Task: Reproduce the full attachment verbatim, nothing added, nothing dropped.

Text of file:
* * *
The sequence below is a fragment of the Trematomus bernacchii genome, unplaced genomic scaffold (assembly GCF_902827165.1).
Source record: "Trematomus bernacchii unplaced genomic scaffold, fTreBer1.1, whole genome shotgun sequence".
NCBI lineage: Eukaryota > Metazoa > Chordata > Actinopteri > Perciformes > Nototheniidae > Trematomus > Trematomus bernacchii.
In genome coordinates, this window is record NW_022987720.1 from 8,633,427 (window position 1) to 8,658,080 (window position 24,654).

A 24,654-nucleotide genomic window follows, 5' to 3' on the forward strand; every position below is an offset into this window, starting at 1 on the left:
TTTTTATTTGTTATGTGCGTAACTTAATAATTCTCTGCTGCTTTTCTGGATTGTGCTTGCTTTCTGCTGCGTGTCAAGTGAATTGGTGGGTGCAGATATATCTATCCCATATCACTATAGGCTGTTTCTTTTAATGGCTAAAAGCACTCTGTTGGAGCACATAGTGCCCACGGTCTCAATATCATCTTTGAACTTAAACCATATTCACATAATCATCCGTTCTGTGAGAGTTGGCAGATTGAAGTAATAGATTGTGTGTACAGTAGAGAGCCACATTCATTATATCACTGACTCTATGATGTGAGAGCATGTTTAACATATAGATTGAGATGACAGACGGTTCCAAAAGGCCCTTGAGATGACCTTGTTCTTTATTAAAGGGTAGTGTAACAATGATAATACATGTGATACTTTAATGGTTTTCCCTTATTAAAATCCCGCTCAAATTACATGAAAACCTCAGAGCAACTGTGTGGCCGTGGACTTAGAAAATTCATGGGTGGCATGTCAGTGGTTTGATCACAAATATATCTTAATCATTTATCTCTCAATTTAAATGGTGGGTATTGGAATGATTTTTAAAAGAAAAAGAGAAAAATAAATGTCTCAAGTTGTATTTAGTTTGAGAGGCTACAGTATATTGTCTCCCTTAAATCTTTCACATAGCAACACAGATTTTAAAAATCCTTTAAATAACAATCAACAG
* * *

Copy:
The sequence below is a fragment of the Trematomus bernacchii genome, unplaced genomic scaffold (assembly GCF_902827165.1).
Source record: "Trematomus bernacchii unplaced genomic scaffold, fTreBer1.1, whole genome shotgun sequence".
NCBI lineage: Eukaryota > Metazoa > Chordata > Actinopteri > Perciformes > Nototheniidae > Trematomus > Trematomus bernacchii.
In genome coordinates, this window is record NW_022987720.1 from 8,633,427 (window position 1) to 8,658,080 (window position 24,654).

A 24,654-nucleotide genomic window follows, 5' to 3' on the forward strand; every position below is an offset into this window, starting at 1 on the left:
TTTTTATTTGTTATGTGCGTAACTTAATAATTCTCTGCTGCTTTTCTGGATTGTGCTTGCTTTCTGCTGCGTGTCAAGTGAATTGGTGGGTGCAGATATATCTATCCCATATCACTATAGGCTGTTTCTTTTAATGGCTAAAAGCACTCTGTTGGAGCACATAGTGCCCACGGTCTCAATATCATCTTTGAACTTAAACCATATTCACATAATCATCCGTTCTGTGAGAGTTGGCAGATTGAAGTAATAGATTGTGTGTACAGTAGAGAGCCACATTCATTATATCACTGACTCTATGATGTGAGAGCATGTTTAACATATAGATTGAGATGACAGACGGTTCCAAAAGGCCCTTGAGATGACCTTGTTCTTTATTAAAGGGTAGTGTAACAATGATAATACATGTGATACTTTAATGGTTTTCCCTTATTAAAATCCCGCTCAAATTACATGAAAACCTCAGAGCAACTGTGTGGCCGTGGACTTAGAAAATTCATGGGTGGCATGTCAGTGGTTTGATCACAAATATATCTTAATCATTTATCTCTCAATTTAAATGGTGGGTATTGGAATGATTTTTAAAAGAAAAAGAGAAAAATAAATGTCTCAAGTTGTATTTAGTTTGAGAGGCTACAGTATATTGTCTCCCTTAAATCTTTCACATAGCAACACAGATTTTAAAAATCCTTTAAATAACAATCAACAG